Spain has begun jockeying for its candidacy to host the new European Cybersecurity Industrial, Technology and Research Competence Centre (ECCC), noting that the country’s track record in 5G and connectivity as reasons why it should be considered a frontrunner.
A selection of EU member states has recently put forward their candidacies to host the new cybersecurity hub, which would centralise the European cybersecurity technological and industrial ecosystem and pool resources in the field, as a means to bolster the bloc’s resilience in the face of increasing cybersecurity threats.
The centre would also work alongside a network of national competence hubs in leading research efforts in the field of cybersecurity.
Spain has proposed the city of León as their candidate, competing against cities including Brussels, Munich, Vilnius, Luxembourg, Bucharest, and Warsaw.
Spain’s secretary of state for digitisation and Artificial Intelligence, Carme Artigas, spoke to reporters on Thursday (19 November) about her country’s priorities should León be successful in its bid.
“Spain will be the first country in the EU in deploying 5G,” she said. “And 5G cybersecurity is the most relevant issue we need to face as a European Union. It has to do with our future European digital sovereignty.”
In recent months, the European approach to 5G cybersecurity has become fragmented. Certain nations have adopted more rigorous approaches in securing their next-generation telecommunications networks, as part of a wider US-led campaign against the inclusion of certain Chinese vendors, such as Huawei and ZTE, in 5G infrastructure.
In this climate, bilateral agreements to cooperate on 5G cybersecurity have been signed between the US administration and Poland, Estonia, Latvia, Czech Republic, Slovenia, Bulgaria and Slovakia.
The UK and France have limited the future involvement of high-risk vendors in their future 5G networks, and Sweden’s telecoms regulator PTS recently attempted to impose an outright ban on Huawei and ZTE, to which the former appealed and Stockholm’s administrative court suspended the ban.
Poland, which has also put forward Warsaw as a contender in the race for the new cybersecurity centre, published its draft cybersecurity law, proposing news risk-assessment criteria, which Huawei fears could lead to a de-facto ban of its equipment in the country’s 5G network infrastructure.
The bill states that telecoms firms in the country would not be able to purchase equipment from ‘high risk’ vendors, and would have to replace existing equipment provided by that specific supplier within five years.
In response to the move, Huawei penned a letter to the EU’s Vice-President for Digital Margarethe Vestager, accusing the country’s plans of being ‘contrary to the fundamental principles of the EU.’
The Spanish approach to 5G security
For Spain however, a unified EU approach is the best way forward in the field of 5G cybersecurity.
Manuel Muñiz, secretary of state for Global Spain, noted how the country’s forthcoming 5G toolkit would be aligned with the EU toolbox on the security of 5G networks, which the Commission presented earlier this year.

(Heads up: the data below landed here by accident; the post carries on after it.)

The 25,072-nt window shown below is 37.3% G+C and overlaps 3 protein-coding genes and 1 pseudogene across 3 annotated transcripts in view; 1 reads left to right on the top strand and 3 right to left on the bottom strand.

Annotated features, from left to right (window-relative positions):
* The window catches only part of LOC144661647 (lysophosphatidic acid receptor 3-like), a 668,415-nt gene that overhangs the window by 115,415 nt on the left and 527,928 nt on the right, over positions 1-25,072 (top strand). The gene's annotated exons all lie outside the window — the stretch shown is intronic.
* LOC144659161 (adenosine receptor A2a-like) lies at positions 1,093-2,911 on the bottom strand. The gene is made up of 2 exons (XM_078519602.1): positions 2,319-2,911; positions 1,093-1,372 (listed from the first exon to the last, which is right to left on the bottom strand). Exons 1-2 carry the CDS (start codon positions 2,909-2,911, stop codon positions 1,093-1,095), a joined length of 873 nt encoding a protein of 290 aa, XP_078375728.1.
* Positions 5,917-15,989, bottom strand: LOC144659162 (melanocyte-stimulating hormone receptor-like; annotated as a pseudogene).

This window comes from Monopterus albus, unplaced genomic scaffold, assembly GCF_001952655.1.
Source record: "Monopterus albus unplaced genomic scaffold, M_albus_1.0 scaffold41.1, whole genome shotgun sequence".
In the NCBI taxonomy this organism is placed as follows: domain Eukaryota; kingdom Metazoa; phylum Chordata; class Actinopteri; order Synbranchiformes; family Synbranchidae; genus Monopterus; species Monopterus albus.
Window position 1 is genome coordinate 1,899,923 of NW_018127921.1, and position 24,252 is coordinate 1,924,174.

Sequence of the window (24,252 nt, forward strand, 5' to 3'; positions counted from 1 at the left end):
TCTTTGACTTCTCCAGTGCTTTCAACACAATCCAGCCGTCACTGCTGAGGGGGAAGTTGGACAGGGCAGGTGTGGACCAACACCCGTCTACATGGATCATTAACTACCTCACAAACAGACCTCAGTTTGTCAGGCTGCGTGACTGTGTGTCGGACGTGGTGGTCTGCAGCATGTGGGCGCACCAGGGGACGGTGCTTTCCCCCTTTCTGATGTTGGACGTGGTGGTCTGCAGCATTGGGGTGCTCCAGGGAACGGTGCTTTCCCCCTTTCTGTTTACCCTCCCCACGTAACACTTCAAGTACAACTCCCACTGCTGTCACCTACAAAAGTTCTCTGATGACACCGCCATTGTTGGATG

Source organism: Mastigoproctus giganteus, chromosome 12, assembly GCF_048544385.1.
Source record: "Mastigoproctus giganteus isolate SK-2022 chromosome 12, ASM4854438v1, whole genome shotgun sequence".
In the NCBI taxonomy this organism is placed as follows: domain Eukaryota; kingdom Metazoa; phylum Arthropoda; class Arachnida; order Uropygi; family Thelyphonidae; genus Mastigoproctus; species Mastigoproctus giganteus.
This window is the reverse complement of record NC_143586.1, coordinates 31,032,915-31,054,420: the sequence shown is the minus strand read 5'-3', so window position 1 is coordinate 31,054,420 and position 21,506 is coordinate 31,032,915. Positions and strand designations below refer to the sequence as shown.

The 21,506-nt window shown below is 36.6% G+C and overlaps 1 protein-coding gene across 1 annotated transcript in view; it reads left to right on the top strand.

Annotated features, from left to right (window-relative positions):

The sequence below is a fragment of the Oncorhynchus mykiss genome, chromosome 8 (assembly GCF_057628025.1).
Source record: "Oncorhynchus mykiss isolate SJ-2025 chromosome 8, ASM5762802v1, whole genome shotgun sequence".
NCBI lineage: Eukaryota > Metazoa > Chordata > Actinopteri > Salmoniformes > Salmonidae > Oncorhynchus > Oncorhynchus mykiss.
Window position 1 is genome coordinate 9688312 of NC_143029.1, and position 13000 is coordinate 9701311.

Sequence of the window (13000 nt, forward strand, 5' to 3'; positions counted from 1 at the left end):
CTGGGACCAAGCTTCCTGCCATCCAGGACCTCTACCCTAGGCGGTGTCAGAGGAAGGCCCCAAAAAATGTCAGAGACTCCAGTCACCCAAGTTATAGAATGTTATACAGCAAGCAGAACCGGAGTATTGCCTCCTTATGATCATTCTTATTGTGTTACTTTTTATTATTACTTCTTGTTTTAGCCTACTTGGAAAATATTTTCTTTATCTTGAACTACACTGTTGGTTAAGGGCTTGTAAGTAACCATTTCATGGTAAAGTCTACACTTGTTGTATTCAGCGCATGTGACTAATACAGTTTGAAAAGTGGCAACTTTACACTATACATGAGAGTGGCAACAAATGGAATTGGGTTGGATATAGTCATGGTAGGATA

In January, the EU executive tasked member states with assessing the risk profile of telecom providers, with a view to applying restrictions for those vendors considered to be high-risk. An update on the measures is forthcoming.
“We’re very aligned with the toolbox that has been produced. And we’re now looking at ways of bringing that into our national normative and strategic framework,” Muñiz said.
However, this would not necessarily mean that Spain would seek to adopt measures similar to the UK or France and alienate certain providers, said Nicolas Pascual De La Parte, Spain’s special ambassador for cybersecurity and hybrid threats.
“Cyberspace shouldn’t result in segregating the international community. Spain is in favour of a free, secure, inclusive, and fair access to cyberspace.”
“And that’s why we will consider any kind of providers on their merits, taking into account the need for privacy and the security of communications,” he said.
Territorial cohesion in Spain
Span’s emphasis on connectivity and a robust track record in 4G capacity building, as well as the rollout of fibre optic infrastructure, plays into the country’s priority of territorial cohesion, Carme Artigas said on Thursday.
“For many years, Spain has been boosting the economic development for small and medium-sized cities to promote territorial cohesion, and to generate wealth in our regions,” she said.
She added that the 2006 establishment of Spain’s National Institute of Cybersecurity in León meant that the city has already developed a vibrant cybersecurity internal ecosystem of companies, research centres and universities.
“León is already home to 20% of Spanish industrial cybersecurity laboratories and is the third biotech centre in Spain. We also provide their high-performance computing capacity in the city,” Artigas said, adding that the country’s candidacy is the only one from southern Europe and the only non-capital entry on the list.
“We want to send the message that investment in technology can be outside the main cities and inside the centre of Europe,” she said.
In other candidacies for the seat of the new cyber centre, Polish Prime Minister Morawiecki wrote to EU nations earlier this week, rallying the cause for Warsaw.
Others in the running submitted their applications to the Commission in early November. The Commission will carry out assessments of each application before they are presented to EU ambassadors for unanimous approval on 9 December.
[Edited by Zoran Radosavljevic]